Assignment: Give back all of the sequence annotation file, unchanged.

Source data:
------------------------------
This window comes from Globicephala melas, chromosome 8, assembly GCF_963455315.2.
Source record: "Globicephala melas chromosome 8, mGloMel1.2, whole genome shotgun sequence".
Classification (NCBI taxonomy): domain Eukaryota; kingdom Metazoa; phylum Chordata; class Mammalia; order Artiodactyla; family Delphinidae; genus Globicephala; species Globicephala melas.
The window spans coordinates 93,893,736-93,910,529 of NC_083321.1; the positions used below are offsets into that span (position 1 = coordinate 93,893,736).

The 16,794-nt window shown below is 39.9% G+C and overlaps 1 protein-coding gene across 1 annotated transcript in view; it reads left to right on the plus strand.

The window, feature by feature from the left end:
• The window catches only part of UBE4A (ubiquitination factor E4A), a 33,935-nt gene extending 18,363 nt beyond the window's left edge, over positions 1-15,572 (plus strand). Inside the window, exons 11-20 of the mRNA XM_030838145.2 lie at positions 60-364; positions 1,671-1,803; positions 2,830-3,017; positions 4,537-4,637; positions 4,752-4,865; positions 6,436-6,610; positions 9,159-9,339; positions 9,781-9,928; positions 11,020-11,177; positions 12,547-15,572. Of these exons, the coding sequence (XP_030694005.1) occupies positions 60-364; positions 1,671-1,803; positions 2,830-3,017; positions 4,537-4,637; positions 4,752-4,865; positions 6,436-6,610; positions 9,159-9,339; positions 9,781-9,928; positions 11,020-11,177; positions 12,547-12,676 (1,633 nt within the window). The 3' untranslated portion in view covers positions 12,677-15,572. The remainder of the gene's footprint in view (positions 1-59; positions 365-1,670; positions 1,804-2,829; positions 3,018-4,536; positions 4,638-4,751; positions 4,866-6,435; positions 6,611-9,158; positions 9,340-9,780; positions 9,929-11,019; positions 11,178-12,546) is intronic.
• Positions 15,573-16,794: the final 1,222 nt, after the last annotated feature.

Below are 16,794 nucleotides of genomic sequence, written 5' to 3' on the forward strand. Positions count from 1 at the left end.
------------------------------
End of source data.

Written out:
This window comes from Globicephala melas, chromosome 8, assembly GCF_963455315.2.
Source record: "Globicephala melas chromosome 8, mGloMel1.2, whole genome shotgun sequence".
Classification (NCBI taxonomy): domain Eukaryota; kingdom Metazoa; phylum Chordata; class Mammalia; order Artiodactyla; family Delphinidae; genus Globicephala; species Globicephala melas.
The window spans coordinates 93,893,736-93,910,529 of NC_083321.1; the positions used below are offsets into that span (position 1 = coordinate 93,893,736).

The 16,794-nt window shown below is 39.9% G+C and overlaps 1 protein-coding gene across 1 annotated transcript in view; it reads left to right on the plus strand.

The window, feature by feature from the left end:
• The window catches only part of UBE4A (ubiquitination factor E4A), a 33,935-nt gene extending 18,363 nt beyond the window's left edge, over positions 1-15,572 (plus strand). Inside the window, exons 11-20 of the mRNA XM_030838145.2 lie at positions 60-364; positions 1,671-1,803; positions 2,830-3,017; positions 4,537-4,637; positions 4,752-4,865; positions 6,436-6,610; positions 9,159-9,339; positions 9,781-9,928; positions 11,020-11,177; positions 12,547-15,572. Of these exons, the coding sequence (XP_030694005.1) occupies positions 60-364; positions 1,671-1,803; positions 2,830-3,017; positions 4,537-4,637; positions 4,752-4,865; positions 6,436-6,610; positions 9,159-9,339; positions 9,781-9,928; positions 11,020-11,177; positions 12,547-12,676 (1,633 nt within the window). The 3' untranslated portion in view covers positions 12,677-15,572. The remainder of the gene's footprint in view (positions 1-59; positions 365-1,670; positions 1,804-2,829; positions 3,018-4,536; positions 4,638-4,751; positions 4,866-6,435; positions 6,611-9,158; positions 9,340-9,780; positions 9,929-11,019; positions 11,178-12,546) is intronic.
• Positions 15,573-16,794: the final 1,222 nt, after the last annotated feature.

Below are 16,794 nucleotides of genomic sequence, written 5' to 3' on the forward strand. Positions count from 1 at the left end.